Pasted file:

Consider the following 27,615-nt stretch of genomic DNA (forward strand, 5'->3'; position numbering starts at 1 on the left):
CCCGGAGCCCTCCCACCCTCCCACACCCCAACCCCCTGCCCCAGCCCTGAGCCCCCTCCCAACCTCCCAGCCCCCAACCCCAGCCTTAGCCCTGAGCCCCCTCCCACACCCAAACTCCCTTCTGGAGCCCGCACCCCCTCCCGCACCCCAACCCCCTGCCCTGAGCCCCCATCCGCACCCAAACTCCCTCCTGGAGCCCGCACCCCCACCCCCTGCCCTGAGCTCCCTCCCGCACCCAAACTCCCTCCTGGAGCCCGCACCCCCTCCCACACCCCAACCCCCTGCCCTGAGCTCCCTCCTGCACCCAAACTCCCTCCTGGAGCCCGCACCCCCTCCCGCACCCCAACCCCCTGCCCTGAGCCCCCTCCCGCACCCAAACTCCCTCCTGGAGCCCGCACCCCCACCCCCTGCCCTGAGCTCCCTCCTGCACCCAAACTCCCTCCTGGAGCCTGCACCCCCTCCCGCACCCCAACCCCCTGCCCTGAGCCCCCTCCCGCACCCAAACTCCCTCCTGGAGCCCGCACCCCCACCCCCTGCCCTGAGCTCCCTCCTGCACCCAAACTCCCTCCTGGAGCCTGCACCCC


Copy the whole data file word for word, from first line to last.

Consider the following 27,615-nt stretch of genomic DNA (forward strand, 5'->3'; position numbering starts at 1 on the left):
CCCGGAGCCCTCCCACCCTCCCACACCCCAACCCCCTGCCCCAGCCCTGAGCCCCCTCCCAACCTCCCAGCCCCCAACCCCAGCCTTAGCCCTGAGCCCCCTCCCACACCCAAACTCCCTTCTGGAGCCCGCACCCCCTCCCGCACCCCAACCCCCTGCCCTGAGCCCCCATCCGCACCCAAACTCCCTCCTGGAGCCCGCACCCCCACCCCCTGCCCTGAGCTCCCTCCCGCACCCAAACTCCCTCCTGGAGCCCGCACCCCCTCCCACACCCCAACCCCCTGCCCTGAGCTCCCTCCTGCACCCAAACTCCCTCCTGGAGCCCGCACCCCCTCCCGCACCCCAACCCCCTGCCCTGAGCCCCCTCCCGCACCCAAACTCCCTCCTGGAGCCCGCACCCCCACCCCCTGCCCTGAGCTCCCTCCTGCACCCAAACTCCCTCCTGGAGCCTGCACCCCCTCCCGCACCCCAACCCCCTGCCCTGAGCCCCCTCCCGCACCCAAACTCCCTCCTGGAGCCCGCACCCCCACCCCCTGCCCTGAGCTCCCTCCTGCACCCAAACTCCCTCCTGGAGCCTGCACCCC